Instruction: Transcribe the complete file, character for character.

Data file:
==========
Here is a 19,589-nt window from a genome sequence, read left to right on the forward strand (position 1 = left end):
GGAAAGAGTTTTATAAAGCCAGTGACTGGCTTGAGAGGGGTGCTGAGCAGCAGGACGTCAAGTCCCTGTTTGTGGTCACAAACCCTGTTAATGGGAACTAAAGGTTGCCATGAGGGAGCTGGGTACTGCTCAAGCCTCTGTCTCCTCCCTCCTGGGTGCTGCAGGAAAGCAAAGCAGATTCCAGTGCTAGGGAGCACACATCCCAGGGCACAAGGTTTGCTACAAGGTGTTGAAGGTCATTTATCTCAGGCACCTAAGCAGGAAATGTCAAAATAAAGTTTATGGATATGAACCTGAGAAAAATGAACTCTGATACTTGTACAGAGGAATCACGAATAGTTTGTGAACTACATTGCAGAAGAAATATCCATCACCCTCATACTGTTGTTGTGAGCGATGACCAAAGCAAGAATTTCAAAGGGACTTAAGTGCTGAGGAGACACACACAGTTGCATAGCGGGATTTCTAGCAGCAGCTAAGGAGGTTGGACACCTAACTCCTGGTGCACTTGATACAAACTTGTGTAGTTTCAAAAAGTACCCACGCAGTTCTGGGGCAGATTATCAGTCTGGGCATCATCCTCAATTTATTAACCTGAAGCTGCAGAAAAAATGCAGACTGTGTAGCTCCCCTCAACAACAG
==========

Here is a 19,589-nt window from a genome sequence, read left to right on the forward strand (position 1 = left end):
GGAAAGAGTTTTATAAAGCCAGTGACTGGCTTGAGAGGGGTGCTGAGCAGCAGGACGTCAAGTCCCTGTTTGTGGTCACAAACCCTGTTAATGGGAACTAAAGGTTGCCATGAGGGAGCTGGGTACTGCTCAAGCCTCTGTCTCCTCCCTCCTGGGTGCTGCAGGAAAGCAAAGCAGATTCCAGTGCTAGGGAGCACACATCCCAGGGCACAAGGTTTGCTACAAGGTGTTGAAGGTCATTTATCTCAGGCACCTAAGCAGGAAATGTCAAAATAAAGTTTATGGATATGAACCTGAGAAAAATGAACTCTGATACTTGTACAGAGGAATCACGAATAGTTTGTGAACTACATTGCAGAAGAAATATCCATCACCCTCATACTGTTGTTGTGAGCGATGACCAAAGCAAGAATTTCAAAGGGACTTAAGTGCTGAGGAGACACACACAGTTGCATAGCGGGATTTCTAGCAGCAGCTAAGGAGGTTGGACACCTAACTCCTGGTGCACTTGATACAAACTTGTGTAGTTTCAAAAAGTACCCACGCAGTTCTGGGGCAGATTATCAGTCTGGGCATCATCCTCAATTTATTAACCTGAAGCTGCAGAAAAAATGCAGACTGTGTAGCTCCCCTCAACAACAG